In 1984, supermarket shoppers in Des Moines, Iowa, found something truly shocking in the dairy aisle — milk cartons printed with the faces of two missing boys.
Before long, the faces of missing children were appearing on milk cartons across the US as part of a program developed by the US National Child Safety Council to generate public awareness and track down missing kids.
By March 1985, 700 of 1600 independent dairies in the United States had adopted the practice of publishing photos of missing children on milk cartons. Prior to the establishment of this program there had been no way of tracking missing children across state lines.
Etan Patz was one of the first missing children, and perhaps the most famous of them, to be sought with this strategy. In 1979, when the six-year-old boy went missing on the way to the schoolbus in Manhattan, there had been no system in the United States for tracking missing children nationwide. In 1985, Patz’s photo was printed on milk cartons so that consumers purchasing milk at retail markets could be encouraged to look for the missing child.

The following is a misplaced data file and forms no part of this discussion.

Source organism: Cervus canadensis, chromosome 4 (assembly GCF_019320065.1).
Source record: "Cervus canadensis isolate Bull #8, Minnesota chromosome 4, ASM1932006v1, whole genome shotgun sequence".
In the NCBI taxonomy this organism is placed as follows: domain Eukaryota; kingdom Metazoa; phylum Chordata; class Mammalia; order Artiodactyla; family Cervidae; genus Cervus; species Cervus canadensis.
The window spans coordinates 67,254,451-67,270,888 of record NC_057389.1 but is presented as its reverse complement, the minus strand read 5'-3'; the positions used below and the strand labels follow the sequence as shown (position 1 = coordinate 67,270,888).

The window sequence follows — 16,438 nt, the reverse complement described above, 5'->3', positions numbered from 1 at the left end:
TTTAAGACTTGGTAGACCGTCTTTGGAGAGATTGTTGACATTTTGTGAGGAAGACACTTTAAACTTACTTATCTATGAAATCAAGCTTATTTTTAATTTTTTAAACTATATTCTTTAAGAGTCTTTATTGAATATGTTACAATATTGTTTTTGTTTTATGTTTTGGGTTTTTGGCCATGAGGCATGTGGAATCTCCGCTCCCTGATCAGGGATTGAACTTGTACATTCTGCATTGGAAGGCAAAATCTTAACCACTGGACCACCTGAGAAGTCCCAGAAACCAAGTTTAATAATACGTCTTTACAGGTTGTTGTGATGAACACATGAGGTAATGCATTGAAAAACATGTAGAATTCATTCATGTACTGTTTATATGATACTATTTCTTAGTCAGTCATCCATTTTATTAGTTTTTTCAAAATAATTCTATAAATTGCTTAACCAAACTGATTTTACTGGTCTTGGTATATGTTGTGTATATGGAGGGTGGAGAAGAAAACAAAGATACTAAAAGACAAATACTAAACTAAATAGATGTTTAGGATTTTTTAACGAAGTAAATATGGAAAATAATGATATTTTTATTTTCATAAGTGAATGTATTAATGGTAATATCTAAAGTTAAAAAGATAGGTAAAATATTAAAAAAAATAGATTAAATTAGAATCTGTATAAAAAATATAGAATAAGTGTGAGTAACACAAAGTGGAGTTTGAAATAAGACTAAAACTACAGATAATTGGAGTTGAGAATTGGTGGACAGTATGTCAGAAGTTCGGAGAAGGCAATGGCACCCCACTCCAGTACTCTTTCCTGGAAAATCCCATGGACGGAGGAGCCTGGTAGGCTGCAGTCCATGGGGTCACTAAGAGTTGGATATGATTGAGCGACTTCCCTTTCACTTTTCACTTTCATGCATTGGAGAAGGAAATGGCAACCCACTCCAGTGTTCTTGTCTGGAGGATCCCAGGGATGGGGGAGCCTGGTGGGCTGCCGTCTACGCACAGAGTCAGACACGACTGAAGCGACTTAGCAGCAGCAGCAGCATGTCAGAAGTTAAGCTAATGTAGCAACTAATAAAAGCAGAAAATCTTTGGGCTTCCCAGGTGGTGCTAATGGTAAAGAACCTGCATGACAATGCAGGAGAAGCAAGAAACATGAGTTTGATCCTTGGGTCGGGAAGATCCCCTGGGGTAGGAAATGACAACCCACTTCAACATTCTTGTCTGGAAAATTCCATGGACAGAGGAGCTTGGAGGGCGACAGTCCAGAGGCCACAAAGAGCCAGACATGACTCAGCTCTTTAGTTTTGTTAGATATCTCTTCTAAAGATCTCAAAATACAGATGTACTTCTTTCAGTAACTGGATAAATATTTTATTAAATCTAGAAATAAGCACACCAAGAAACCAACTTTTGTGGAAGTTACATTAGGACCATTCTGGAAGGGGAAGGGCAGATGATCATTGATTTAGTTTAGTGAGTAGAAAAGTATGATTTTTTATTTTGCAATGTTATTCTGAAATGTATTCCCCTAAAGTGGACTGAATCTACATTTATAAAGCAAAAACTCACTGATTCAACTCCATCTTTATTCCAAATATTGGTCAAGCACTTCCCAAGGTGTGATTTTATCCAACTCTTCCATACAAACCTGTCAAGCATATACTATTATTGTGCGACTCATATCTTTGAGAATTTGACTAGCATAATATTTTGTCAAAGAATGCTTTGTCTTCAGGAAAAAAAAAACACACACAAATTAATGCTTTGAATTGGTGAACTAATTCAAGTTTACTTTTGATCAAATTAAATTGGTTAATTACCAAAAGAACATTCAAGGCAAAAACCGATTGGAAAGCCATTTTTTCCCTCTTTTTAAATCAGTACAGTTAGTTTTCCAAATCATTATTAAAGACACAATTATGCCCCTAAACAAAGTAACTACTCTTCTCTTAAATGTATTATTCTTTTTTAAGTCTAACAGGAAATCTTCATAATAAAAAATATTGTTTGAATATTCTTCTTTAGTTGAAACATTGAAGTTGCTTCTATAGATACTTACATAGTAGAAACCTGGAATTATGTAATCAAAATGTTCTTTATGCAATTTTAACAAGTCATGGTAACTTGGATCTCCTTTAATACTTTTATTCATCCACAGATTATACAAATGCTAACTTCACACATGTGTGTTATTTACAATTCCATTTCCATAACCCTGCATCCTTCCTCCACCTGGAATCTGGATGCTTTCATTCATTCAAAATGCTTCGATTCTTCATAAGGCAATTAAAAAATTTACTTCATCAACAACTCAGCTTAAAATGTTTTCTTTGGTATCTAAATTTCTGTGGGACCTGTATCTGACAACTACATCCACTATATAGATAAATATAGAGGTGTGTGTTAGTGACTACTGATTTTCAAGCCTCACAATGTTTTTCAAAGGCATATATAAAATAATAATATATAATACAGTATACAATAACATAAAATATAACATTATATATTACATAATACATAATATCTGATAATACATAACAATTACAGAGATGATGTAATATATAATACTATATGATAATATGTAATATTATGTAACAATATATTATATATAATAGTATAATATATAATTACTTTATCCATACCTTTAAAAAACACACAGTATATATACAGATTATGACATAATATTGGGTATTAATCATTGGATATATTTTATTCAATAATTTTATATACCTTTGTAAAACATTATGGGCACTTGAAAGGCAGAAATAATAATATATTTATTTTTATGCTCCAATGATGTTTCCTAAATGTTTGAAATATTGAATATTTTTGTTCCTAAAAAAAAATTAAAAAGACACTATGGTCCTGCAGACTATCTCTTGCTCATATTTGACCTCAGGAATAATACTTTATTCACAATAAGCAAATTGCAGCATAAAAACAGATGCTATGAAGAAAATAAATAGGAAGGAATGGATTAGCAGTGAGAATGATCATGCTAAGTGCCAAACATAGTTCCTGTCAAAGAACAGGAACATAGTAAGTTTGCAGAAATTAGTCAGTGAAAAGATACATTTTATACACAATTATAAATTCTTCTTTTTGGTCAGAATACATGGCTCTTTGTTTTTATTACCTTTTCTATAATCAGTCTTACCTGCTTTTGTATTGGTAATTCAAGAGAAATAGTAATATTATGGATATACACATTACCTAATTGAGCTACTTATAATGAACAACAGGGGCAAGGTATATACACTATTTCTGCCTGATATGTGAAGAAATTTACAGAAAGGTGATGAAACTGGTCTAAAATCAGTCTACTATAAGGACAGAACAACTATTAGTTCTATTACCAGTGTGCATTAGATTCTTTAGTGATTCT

One success was the case of seven-year-old Bonnie Lohman, whose mother and stepfather had taken her away from her father when she was three. At the age of seven, Bonnie was with her stepfather at the grocery store when she discovered her own face on the side of one milk carton. She recognized the picture of herself but didn’t understand what it meant. She asked to keep the image from the milk carton and was allowed on the provision she kept it a secret. Bonnie’s neighbors discovered her identity when the carton was accidentally left with a bag of toys at their house. They notified the authorities and Bonnie was reunited with her father.
The Milk Carton Kids Program became obsolete in the 1990s with the introduction of the Amber Alert System, a child abduction alert system distributed by media channels and via SMS still used in the US today. The milk carton program arguably pioneered the way in creating public awareness about the cases of missing children.